Introduction to Rough Green Snakes and Smooth Green Snakes:
In the wild, there is concern about declining populations of these snakes, possibly due to habitat loss and use of pesticides. In fact, in some states one or both of these species is considered threatened or endangered. Keep in mind that taking these snakes from the wild may be illegal depending where you live.
In the pet trade, rough green snakes are seen more commonly than smooth green snakes.
Common Names: these snakes are sometimes called by a variety of other names, such as grass snakes, green whip snakes, garden snakes, vine snakes, and keeled green snakes. This can lead to much confusion (for example the term grass snake is also used for the European grass snake, Natrix natrix). When adopting a snake, it is best to find out the scientific name of your snake so you know exactly what you have.
Smooth green snake: smaller and shorter, usually maximum of about 2 feet
Up to 15 years reported (for rough green snakes), though most don't survive that long; 6-8 years is a more likely expectation.
Temperament and Suitability as Pets:
It is best to find a captive bred green snake if possible, as wild caught specimens may be stressed and have a difficult time adjusting to captivity especially with their shy nature. Wild caught snakes may also be carrying a heavy parasite load. Also keep in mind that taking these snakes from the wild may be illegal.
Furnishing the Tank:
In captivity, it is most practical to feed a diet primarily of crickets, although is is extremely important to make sure the diet is varied. Add items such as grasshoppers, spiders, moths, earthworms as much as possible. Meal worms can be fed, but only occasionally as their tough exoskeletons may post a risk of impaction (pick freshly molted meal worms to reduce the chances of this). Other soft feeder worms, such as wax worms, could also be fed occasionally.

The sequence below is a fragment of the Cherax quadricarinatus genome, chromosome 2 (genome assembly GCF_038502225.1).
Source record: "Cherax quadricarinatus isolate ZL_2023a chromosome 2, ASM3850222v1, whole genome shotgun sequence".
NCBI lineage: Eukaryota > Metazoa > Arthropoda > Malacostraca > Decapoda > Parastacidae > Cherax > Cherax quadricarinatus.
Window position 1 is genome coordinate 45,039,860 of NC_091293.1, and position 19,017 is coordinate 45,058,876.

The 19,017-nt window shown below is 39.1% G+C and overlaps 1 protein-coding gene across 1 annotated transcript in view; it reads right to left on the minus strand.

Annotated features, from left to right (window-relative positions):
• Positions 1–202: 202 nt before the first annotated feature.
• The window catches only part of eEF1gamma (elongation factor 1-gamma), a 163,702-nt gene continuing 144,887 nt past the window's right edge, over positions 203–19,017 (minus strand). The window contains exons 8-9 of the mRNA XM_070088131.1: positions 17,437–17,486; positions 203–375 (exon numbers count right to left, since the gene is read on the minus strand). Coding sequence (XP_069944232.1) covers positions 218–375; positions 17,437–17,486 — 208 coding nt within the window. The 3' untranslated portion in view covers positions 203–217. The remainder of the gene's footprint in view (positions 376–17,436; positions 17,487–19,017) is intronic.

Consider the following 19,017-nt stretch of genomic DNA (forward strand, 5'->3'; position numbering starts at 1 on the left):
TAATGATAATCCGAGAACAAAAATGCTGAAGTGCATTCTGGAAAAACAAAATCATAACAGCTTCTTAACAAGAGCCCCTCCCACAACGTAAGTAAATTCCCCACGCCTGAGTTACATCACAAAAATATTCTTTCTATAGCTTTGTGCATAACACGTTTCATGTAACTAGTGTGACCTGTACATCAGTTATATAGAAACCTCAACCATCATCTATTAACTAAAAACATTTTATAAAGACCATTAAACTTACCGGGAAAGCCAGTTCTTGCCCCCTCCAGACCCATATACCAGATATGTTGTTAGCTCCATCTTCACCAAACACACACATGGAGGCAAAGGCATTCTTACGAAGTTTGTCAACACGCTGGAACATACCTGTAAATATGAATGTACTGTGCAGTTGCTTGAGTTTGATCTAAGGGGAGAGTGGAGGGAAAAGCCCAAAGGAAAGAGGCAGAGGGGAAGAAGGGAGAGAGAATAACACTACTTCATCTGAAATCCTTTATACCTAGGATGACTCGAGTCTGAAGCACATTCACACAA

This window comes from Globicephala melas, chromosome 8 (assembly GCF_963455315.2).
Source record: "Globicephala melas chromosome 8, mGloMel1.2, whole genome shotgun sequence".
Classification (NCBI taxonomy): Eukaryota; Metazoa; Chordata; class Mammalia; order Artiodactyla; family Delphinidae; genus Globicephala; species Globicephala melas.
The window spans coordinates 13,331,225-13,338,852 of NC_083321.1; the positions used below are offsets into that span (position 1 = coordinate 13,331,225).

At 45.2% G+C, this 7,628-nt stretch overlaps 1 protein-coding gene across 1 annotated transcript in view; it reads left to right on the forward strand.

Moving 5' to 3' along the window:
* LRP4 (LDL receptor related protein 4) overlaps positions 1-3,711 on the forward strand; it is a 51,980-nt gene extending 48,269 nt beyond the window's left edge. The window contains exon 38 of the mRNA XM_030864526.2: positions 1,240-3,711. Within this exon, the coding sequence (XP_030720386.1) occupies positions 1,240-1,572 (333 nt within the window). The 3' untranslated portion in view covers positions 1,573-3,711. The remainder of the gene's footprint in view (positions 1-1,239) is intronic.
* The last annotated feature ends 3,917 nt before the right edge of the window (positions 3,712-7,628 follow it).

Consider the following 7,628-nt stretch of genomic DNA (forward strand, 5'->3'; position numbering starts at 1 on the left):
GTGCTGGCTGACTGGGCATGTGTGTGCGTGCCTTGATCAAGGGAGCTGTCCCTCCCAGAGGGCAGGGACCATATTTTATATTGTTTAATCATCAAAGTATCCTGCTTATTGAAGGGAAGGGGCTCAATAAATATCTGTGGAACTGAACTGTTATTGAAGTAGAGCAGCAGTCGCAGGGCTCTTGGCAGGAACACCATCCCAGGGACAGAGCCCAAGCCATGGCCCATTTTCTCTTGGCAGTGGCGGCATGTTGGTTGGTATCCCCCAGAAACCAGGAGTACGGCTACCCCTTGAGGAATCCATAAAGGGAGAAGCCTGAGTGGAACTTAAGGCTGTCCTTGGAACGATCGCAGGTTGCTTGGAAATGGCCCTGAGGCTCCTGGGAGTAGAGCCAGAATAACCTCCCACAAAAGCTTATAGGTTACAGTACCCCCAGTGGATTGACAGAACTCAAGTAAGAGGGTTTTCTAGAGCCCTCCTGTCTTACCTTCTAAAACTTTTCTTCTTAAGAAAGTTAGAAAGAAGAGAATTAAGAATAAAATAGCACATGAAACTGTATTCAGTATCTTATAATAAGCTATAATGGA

All prey items should be gut loaded (fed a nutritious diet themselves, including a vitamin and mineral supplement) before being offered to green snakes. The Wyvern's Lair suggests gut loading with a commercial reptile food (e.g. iguana, bearded dragon or turtle diet) combined with carrots and collard greens. Dusting the diet with calcium supplement is a good idea too, but can't substitute for proper gut loading as dusting is sometimes not effective at getting the nutrients to the snake.
Notes: don't offer any prey items that are wider than the snake's body. Be sure to put some of your gut loading food into the snake's tank with the insects, to keep them from nibbling on a sleeping snake (putting insects in a wide mouthed, deep container is suggested - this helps to monitor how much is eaten).
Water A shallow dish of water large enough for the snake to climb into for a soak (shallow enough to prevent drowning) should be provided. However, these snakes seem to prefer drinking water droplets off leaves rather than from a bowl, so a daily misting of the greenery is required.